Aqueous suspensions of the local anesthetic n-butyl-p-aminobenzoate (BAB), epidurally applied in terminal cancer patients, resulted in a sensory blockade, lasting up to several months. To investigate the mechanism of action on the cellular level, the effect of 100 microM BAB on Na+ action potentials and on Na+ currents in dorsal root ganglion neurons from neonatal rats was studied.
Small neurons grown in cell culture were selected for patch-clamp measurements. Both Na+ action potentials, evoked by current pulses of increasing amplitude (current clamp) and Na+ currents, activated at different membrane potentials (voltage clamp), were investigated in the absence and presence of 100 microM BAB. The local anesthetic was applied by external perfusion for 2 or 10 min.
In the presence of 100 microM BAB, either the firing threshold was raised or the action potential was abolished. The maximal peak conductances, underlying the fast sodium current INa,F and the slow sodium current INa,5, were not changed. However, the inactivation of INa,F was increased by BAB. The sigmoid inactivation curve shifted 12 mV toward hyperpolarizing membrane voltages, whereas no changes were found for the inactivation of the slow Na+ current. Only at short exposure times of 2 min, the effects of BAB could be reversed during a 10-min wash-out.
BAB dramatically increased the firing threshold, and in part of the sensory neurons, it blocked the action potential. The inactivation of the fast Na+ channels, but not of the slow Na+ channels, was increased by BAB. Thus, the block of fast Na+ channels by BAB may contribute to epidural analgesia. At exposure times of 10 min, the effect of BAB was not reversible. This probably originates from its high lipid-solubility, which may be an important factor in determining the duration of the block in vivo.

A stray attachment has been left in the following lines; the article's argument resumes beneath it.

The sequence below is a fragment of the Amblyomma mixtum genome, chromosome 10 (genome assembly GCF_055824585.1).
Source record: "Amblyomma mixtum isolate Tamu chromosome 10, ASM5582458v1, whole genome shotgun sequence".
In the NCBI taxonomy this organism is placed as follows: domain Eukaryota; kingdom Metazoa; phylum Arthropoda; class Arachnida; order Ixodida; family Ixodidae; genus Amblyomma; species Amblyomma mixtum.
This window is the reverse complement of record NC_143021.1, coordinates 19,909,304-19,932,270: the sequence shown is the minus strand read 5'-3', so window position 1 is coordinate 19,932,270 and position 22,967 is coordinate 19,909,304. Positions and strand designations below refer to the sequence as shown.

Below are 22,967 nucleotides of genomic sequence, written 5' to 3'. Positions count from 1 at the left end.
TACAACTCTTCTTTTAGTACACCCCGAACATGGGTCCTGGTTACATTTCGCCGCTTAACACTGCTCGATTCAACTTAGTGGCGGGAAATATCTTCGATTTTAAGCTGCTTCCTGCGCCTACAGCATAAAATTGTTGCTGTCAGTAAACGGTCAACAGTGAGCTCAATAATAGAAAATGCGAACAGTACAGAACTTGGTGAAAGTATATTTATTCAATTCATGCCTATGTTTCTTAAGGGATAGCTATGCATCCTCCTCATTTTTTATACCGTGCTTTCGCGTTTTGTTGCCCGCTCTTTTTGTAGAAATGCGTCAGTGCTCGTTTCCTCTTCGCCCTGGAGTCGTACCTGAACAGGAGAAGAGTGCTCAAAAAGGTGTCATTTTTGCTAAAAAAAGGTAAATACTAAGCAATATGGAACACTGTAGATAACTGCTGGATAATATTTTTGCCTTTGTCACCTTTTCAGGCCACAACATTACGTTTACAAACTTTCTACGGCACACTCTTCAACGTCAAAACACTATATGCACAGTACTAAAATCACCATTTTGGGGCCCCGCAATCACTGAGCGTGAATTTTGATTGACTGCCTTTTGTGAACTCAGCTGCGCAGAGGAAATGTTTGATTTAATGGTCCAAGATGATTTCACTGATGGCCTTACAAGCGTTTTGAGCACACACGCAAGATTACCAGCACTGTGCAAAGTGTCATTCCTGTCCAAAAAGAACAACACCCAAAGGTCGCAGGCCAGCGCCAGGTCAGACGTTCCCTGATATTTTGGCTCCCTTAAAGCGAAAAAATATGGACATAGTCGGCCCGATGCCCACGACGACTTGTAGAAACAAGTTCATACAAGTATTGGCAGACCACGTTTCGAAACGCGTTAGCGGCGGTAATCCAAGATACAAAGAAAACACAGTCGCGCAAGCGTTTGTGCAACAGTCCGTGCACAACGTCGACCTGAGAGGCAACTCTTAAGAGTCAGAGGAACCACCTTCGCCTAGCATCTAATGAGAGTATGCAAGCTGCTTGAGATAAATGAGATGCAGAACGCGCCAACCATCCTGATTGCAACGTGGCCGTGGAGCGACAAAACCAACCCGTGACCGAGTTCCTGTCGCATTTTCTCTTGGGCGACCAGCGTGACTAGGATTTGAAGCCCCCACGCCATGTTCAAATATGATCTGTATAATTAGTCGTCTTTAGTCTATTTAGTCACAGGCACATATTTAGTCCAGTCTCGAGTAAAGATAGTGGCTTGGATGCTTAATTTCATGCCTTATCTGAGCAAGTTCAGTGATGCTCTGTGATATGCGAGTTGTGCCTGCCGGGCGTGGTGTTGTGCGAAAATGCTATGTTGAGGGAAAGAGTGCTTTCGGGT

Key words: Anesthetic, local: n-butyl-p-aminobenzoate. Ions: Sodium sup +. Measurement technique: patch-clamp. Sodium sup + current inactivation. Nerve: dorsal root ganglion.
PAIN treatment in terminal cancer patients often involves application of opioids and local anesthetics or sometimes lesions of sensory nerves by means of alcohol or phenol. These treatments may cause severe side effects, among which motor dysfunction is most prominent. An aqueous suspension of the highly lipid-soluble local anesthetic n-butyl-p-aminobenzoate (BAB) has been injected epidurally on the segmental level of pain perception in terminal cancer patients. The resulting depot of BAB is believed to dissolve slowly in the epidural space, thus causing a gradual and continuous application of BAB. This treatment resulted in a long-lasting (median 29 days) sensory blockade (segmental analgesia), combined with a marked reduction of pain, without a reduced motor function. [1,2]The use of such a suspension is a promising alternative for the classic methods of pain treatment in terminally ill patients.